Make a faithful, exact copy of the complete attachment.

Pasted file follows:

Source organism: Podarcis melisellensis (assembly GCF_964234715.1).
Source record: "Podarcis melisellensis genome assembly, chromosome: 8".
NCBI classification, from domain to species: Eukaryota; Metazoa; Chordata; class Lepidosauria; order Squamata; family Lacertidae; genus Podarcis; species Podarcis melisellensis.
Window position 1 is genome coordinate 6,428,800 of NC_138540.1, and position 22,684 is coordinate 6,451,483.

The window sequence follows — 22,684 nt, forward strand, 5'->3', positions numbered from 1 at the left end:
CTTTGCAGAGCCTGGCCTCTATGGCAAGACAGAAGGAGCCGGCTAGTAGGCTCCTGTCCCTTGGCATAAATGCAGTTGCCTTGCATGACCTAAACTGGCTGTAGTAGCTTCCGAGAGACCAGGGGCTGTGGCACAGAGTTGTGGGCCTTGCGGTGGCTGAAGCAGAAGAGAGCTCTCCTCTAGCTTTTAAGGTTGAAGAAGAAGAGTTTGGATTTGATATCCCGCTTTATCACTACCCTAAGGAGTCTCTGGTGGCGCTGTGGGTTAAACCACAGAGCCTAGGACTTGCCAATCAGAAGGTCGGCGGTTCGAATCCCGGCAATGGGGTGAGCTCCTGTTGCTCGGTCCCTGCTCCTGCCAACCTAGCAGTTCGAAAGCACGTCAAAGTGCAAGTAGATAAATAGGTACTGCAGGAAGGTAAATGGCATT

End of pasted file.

Source organism: Podarcis melisellensis (assembly GCF_964234715.1).
Source record: "Podarcis melisellensis genome assembly, chromosome: 8".
NCBI classification, from domain to species: Eukaryota; Metazoa; Chordata; class Lepidosauria; order Squamata; family Lacertidae; genus Podarcis; species Podarcis melisellensis.
Window position 1 is genome coordinate 6,428,800 of NC_138540.1, and position 22,684 is coordinate 6,451,483.

The window sequence follows — 22,684 nt, forward strand, 5'->3', positions numbered from 1 at the left end:
CTTTGCAGAGCCTGGCCTCTATGGCAAGACAGAAGGAGCCGGCTAGTAGGCTCCTGTCCCTTGGCATAAATGCAGTTGCCTTGCATGACCTAAACTGGCTGTAGTAGCTTCCGAGAGACCAGGGGCTGTGGCACAGAGTTGTGGGCCTTGCGGTGGCTGAAGCAGAAGAGAGCTCTCCTCTAGCTTTTAAGGTTGAAGAAGAAGAGTTTGGATTTGATATCCCGCTTTATCACTACCCTAAGGAGTCTCTGGTGGCGCTGTGGGTTAAACCACAGAGCCTAGGACTTGCCAATCAGAAGGTCGGCGGTTCGAATCCCGGCAATGGGGTGAGCTCCTGTTGCTCGGTCCCTGCTCCTGCCAACCTAGCAGTTCGAAAGCACGTCAAAGTGCAAGTAGATAAATAGGTACTGCAGGAAGGTAAATGGCATT